Education and Gender Equality




Feature Stories



© UNICEF/MLIA2009-00165/Pirozzi
At a child-friendly school in Djenne, UNICEF provides each pupil with blue backpacks with school material, such as pens, pencils and rulers.

UNICEF Mali supports the local education authorities and community organizations for 400 schools to ensure that all children have access to primary school. In 40 of these sites, the focus is on the link between Early Childhood Development (ECD) Centres, Non-Formal Education (NFE) centres and primary school enrolment for children who have missed out on education.

Early childhood development centres refer children to the local primary school once they are seven years old. Non-formal education centres give basic literacy classes to children between 9 and 18 years and teach skills, such as carpentry or sewing. Those children who want to and are not too old are reintegrated into the primary education system. All children aged 3 to 18 years have a chance to start and continue some form of education, with each institution closely linked to refer children when necessary.

The Government of Mali is committed to providing access to quality education for all children. In this respect, a ten-year programme on Access to Quality Education was developed (PRODEC). Mali has adopted the ‘Fast Track Initiative’ to accelerate the process to reach universal primary education by 2015. Gross enrolment stands at 80 per cent, with 70.7 per cent girls of girls enrolled.

Despite sustained increase in enrolment rates in primary school, the quality of education is unsatisfactory as the achievement rate is as low as 54 per cent for boys, 44.8 per cent for girls. This poor quality of education is further compromised by the high student/teacher ratio, the scarcity of textbooks and the large proportion of unqualified teachers. 

There are also disparities between rural and urban schools. Qualified teachers are deployed to urban schools, while unqualified teachers are generally found in poor, rural areas. National statistics indicate for the 2008 academic year in Bamako, the capital city, sixth grade attainment was 103.5 per cent, whereas in Kidal, in the northeast of the country, only 24.7 per cent students reached grade six.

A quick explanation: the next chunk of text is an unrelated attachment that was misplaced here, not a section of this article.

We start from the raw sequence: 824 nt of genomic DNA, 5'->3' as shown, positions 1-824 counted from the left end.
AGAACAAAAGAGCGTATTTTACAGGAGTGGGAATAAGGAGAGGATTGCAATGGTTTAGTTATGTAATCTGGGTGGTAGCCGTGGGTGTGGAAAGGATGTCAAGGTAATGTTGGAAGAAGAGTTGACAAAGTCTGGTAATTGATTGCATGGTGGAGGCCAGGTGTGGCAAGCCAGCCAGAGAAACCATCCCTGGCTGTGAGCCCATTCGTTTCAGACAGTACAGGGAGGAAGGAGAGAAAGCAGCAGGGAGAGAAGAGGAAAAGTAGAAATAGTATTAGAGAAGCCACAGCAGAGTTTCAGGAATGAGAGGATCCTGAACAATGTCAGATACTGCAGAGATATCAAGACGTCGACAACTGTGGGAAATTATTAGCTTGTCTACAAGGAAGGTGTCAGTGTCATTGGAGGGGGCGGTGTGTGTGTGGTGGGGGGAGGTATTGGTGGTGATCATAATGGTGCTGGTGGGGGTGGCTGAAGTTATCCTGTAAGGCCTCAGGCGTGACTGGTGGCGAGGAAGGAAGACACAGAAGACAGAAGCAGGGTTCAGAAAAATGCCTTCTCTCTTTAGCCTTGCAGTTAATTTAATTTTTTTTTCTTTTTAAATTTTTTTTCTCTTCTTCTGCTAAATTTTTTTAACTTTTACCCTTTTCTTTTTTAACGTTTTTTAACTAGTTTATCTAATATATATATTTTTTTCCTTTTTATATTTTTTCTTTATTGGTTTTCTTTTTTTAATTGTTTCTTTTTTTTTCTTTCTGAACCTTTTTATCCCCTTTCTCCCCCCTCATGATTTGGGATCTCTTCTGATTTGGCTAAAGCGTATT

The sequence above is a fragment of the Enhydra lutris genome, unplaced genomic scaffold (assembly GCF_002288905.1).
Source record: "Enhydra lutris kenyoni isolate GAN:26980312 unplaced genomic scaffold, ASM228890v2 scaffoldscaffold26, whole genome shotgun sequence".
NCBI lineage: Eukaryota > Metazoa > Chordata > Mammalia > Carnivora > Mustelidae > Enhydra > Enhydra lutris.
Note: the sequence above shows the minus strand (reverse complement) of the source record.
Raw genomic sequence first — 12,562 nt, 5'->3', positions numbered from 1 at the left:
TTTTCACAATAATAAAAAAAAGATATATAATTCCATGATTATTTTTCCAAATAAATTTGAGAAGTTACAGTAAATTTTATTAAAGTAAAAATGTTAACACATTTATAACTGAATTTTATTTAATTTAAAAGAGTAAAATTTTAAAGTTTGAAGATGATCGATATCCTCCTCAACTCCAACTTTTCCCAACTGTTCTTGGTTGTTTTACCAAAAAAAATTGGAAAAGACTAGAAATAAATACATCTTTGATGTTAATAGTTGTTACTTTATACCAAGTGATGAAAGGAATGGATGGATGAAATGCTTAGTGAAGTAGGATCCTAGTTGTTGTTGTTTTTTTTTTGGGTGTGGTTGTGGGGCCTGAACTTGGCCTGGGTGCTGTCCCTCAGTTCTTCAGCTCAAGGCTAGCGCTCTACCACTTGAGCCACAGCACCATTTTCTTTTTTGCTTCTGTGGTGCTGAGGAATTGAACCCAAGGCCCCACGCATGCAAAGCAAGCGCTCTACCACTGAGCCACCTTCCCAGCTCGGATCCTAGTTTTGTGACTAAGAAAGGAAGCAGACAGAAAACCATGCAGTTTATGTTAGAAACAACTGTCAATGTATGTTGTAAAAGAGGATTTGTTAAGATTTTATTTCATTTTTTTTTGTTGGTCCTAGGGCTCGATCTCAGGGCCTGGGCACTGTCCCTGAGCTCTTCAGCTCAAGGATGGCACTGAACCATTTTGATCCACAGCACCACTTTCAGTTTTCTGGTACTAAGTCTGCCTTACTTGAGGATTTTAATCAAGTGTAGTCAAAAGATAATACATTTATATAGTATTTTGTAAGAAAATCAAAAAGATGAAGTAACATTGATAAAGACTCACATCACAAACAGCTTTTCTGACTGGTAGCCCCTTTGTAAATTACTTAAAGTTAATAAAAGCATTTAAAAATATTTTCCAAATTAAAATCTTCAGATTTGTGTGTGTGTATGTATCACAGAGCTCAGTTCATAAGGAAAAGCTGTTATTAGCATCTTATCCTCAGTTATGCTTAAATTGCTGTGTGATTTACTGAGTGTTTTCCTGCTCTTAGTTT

UNICEF supports the efforts of the government in the regions of Kayes, Koulikoro, Segou and Mopti through a  Basic Education and Equity component of the Mali-UNICEF cooperation program started in 2008. These regions were selected on the basis of criteria including low education indicators (enrolment and completion rates, and high gender gap), the size of the district and the student population. To stop this trend, it is urgent to enhance the teaching capacities of teachers and the management capacities of SMC in poor rural schools.

The UNICEF Mali Basic Education and Equity Component contribute to both MDG2 on achieving primary education and MDG3 on gender equality in basic education and women empowerment. UNICEF in Mali works with the Ministry of Education to develop and implement policies on increased access, improved quality of education and enhanced quality of the education management system.

For the next two years the Basic Education and Equity component will reach 400 child-friendly primary schools, 300 Early Childhood Development Centres and 300 Non-Formal Education Centres in favour of approximately 250,000 children.



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